A battery's voltage remains about constant as it discharges at a constant current. Subsequently, the power output is almost constant. A capacitor's voltage drops straight after some time at a constant current. Along these lines, power output drops directly. So as to utilize the capacitor as a battery substitution, you need a voltage guideline circuit that can step up the voltage as it drops, which implies you need a straight increment in current output to convey a constant power output.

3. Can You Use a Capacitor as a Battery?

Capacitors have a lot of more terrible energy thickness than batteries. While capacitors have improved a great deal as of late, so have batteries, and you will, in any case, need 10 – 100 fold the amount of mass and size of capacitors to store proportional energy to a battery. 

Batteries additionally have the advantage of having a generally constant output voltage as they discharge. Capacitors have an output voltage that diminishes directly all through their charge, which implies you need costly voltage managing circuitry to coordinate them to a heap.

4. Are there any hybrids of capacitor and battery?

Yes, with the advances in technology, engineers have constructed a new component known as a supercapacitor which is a hybrid of a capacitor and a battery and contains some beneficial features from both of these devices. The supercapacitor is very similar to a capacitor in terms of conducting surface as both of them contain two conducting surfaces and store i=energy on the surface of these conducting surfaces just like capacitors. The similarities between supercapacitors and batteries are that the conducting surfaces in a supercapacitor are known as electrodes just as in batteries and also the non-conducting gap between the two conductors is filled with an electrolyte just as it is in a battery. The supercapacitor as the name suggests, stores more energy than a capacitor because the electrodes in a supercapacitor have a comparatively larger surface area.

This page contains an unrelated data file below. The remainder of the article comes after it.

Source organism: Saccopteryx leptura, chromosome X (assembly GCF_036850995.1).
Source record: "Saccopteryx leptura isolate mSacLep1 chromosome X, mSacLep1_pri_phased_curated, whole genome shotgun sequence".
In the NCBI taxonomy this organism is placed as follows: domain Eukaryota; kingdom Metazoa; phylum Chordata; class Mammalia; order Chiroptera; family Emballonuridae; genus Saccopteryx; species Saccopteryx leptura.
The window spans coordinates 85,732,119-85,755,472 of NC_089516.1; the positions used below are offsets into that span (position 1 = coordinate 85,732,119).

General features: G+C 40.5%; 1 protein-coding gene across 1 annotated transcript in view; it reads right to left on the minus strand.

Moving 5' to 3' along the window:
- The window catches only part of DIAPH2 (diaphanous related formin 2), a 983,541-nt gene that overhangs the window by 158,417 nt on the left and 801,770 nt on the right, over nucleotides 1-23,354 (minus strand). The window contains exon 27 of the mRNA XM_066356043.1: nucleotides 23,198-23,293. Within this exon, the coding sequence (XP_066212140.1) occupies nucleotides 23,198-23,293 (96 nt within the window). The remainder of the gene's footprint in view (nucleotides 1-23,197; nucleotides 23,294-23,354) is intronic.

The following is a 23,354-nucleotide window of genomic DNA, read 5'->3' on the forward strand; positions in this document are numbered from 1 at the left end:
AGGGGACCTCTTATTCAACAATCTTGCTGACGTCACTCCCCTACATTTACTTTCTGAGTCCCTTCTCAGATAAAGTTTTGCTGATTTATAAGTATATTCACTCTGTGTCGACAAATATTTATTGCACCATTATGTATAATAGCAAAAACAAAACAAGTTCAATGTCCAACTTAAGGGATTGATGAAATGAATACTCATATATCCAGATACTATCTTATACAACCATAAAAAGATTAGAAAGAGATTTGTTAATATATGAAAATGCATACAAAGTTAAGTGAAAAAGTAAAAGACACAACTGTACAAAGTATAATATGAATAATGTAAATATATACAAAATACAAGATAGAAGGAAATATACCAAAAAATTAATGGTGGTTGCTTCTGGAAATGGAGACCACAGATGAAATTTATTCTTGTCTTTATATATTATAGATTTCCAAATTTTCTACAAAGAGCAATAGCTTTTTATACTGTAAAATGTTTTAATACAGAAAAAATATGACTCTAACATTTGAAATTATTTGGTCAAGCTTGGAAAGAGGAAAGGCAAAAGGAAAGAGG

5. What are the advantages of batteries over capacitors and vice versa?

There are certain advantages that are unique to batteries and capacitors and thus provide them with an upper hand at specific applications. The advantages of batteries over capacitors include that the batteries can store comparatively much more energy than the capacitors even if both of them have the same volume. Also, batteries can supply a steady and dependable stream of energy, but in needy situations, they can provide energy really quickly. 

The advantage of capacitors over batteries is that the capacitors can be charged again and again because they store energy in the form of an electric field and not in chemicals that undergo reactions. Also, capacitors don't lose their capacity to hold a charge as batteries do. Another important advantage of capacitors is that the capacitors are made up of non-toxic material, therefore, they do not require any special disposal practice and one can easily dump it in the trash when they discard their electronic devices.